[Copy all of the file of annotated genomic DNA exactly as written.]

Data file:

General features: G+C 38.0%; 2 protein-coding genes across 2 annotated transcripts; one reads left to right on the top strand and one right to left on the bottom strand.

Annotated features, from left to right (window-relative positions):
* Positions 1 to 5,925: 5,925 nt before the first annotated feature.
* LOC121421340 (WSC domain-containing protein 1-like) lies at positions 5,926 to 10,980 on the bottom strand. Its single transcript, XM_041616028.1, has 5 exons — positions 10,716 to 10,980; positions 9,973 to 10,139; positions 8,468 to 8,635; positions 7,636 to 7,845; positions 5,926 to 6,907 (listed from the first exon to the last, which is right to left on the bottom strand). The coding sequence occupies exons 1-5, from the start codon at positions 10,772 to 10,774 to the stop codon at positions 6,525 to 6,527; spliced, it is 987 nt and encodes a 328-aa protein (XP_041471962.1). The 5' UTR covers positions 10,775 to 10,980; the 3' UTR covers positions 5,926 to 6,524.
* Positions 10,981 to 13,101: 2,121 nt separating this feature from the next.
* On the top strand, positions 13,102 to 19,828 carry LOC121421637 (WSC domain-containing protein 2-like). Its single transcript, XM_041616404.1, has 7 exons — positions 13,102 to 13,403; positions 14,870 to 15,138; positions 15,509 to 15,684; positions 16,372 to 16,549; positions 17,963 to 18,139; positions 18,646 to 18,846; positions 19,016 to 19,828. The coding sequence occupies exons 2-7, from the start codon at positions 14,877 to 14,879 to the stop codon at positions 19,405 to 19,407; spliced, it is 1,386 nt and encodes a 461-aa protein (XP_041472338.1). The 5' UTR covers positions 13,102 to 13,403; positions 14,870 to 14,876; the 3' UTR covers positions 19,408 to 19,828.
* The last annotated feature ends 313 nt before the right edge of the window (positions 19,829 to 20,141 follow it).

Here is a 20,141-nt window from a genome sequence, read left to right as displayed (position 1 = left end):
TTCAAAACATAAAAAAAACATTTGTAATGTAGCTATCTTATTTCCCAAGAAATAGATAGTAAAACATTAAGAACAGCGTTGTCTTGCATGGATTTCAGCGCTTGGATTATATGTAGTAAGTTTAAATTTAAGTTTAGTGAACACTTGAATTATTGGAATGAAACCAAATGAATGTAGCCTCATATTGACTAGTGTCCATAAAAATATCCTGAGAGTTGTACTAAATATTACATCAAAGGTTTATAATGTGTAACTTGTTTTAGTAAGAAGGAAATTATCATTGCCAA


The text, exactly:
General features: G+C 38.0%; 2 protein-coding genes across 2 annotated transcripts; one reads left to right on the top strand and one right to left on the bottom strand.

Annotated features, from left to right (window-relative positions):
* Positions 1 to 5,925: 5,925 nt before the first annotated feature.
* LOC121421340 (WSC domain-containing protein 1-like) lies at positions 5,926 to 10,980 on the bottom strand. Its single transcript, XM_041616028.1, has 5 exons — positions 10,716 to 10,980; positions 9,973 to 10,139; positions 8,468 to 8,635; positions 7,636 to 7,845; positions 5,926 to 6,907 (listed from the first exon to the last, which is right to left on the bottom strand). The coding sequence occupies exons 1-5, from the start codon at positions 10,772 to 10,774 to the stop codon at positions 6,525 to 6,527; spliced, it is 987 nt and encodes a 328-aa protein (XP_041471962.1). The 5' UTR covers positions 10,775 to 10,980; the 3' UTR covers positions 5,926 to 6,524.
* Positions 10,981 to 13,101: 2,121 nt separating this feature from the next.
* On the top strand, positions 13,102 to 19,828 carry LOC121421637 (WSC domain-containing protein 2-like). Its single transcript, XM_041616404.1, has 7 exons — positions 13,102 to 13,403; positions 14,870 to 15,138; positions 15,509 to 15,684; positions 16,372 to 16,549; positions 17,963 to 18,139; positions 18,646 to 18,846; positions 19,016 to 19,828. The coding sequence occupies exons 2-7, from the start codon at positions 14,877 to 14,879 to the stop codon at positions 19,405 to 19,407; spliced, it is 1,386 nt and encodes a 461-aa protein (XP_041472338.1). The 5' UTR covers positions 13,102 to 13,403; positions 14,870 to 14,876; the 3' UTR covers positions 19,408 to 19,828.
* The last annotated feature ends 313 nt before the right edge of the window (positions 19,829 to 20,141 follow it).

Here is a 20,141-nt window from a genome sequence, read left to right as displayed (position 1 = left end):
TTCAAAACATAAAAAAAACATTTGTAATGTAGCTATCTTATTTCCCAAGAAATAGATAGTAAAACATTAAGAACAGCGTTGTCTTGCATGGATTTCAGCGCTTGGATTATATGTAGTAAGTTTAAATTTAAGTTTAGTGAACACTTGAATTATTGGAATGAAACCAAATGAATGTAGCCTCATATTGACTAGTGTCCATAAAAATATCCTGAGAGTTGTACTAAATATTACATCAAAGGTTTATAATGTGTAACTTGTTTTAGTAAGAAGGAAATTATCATTGCCAA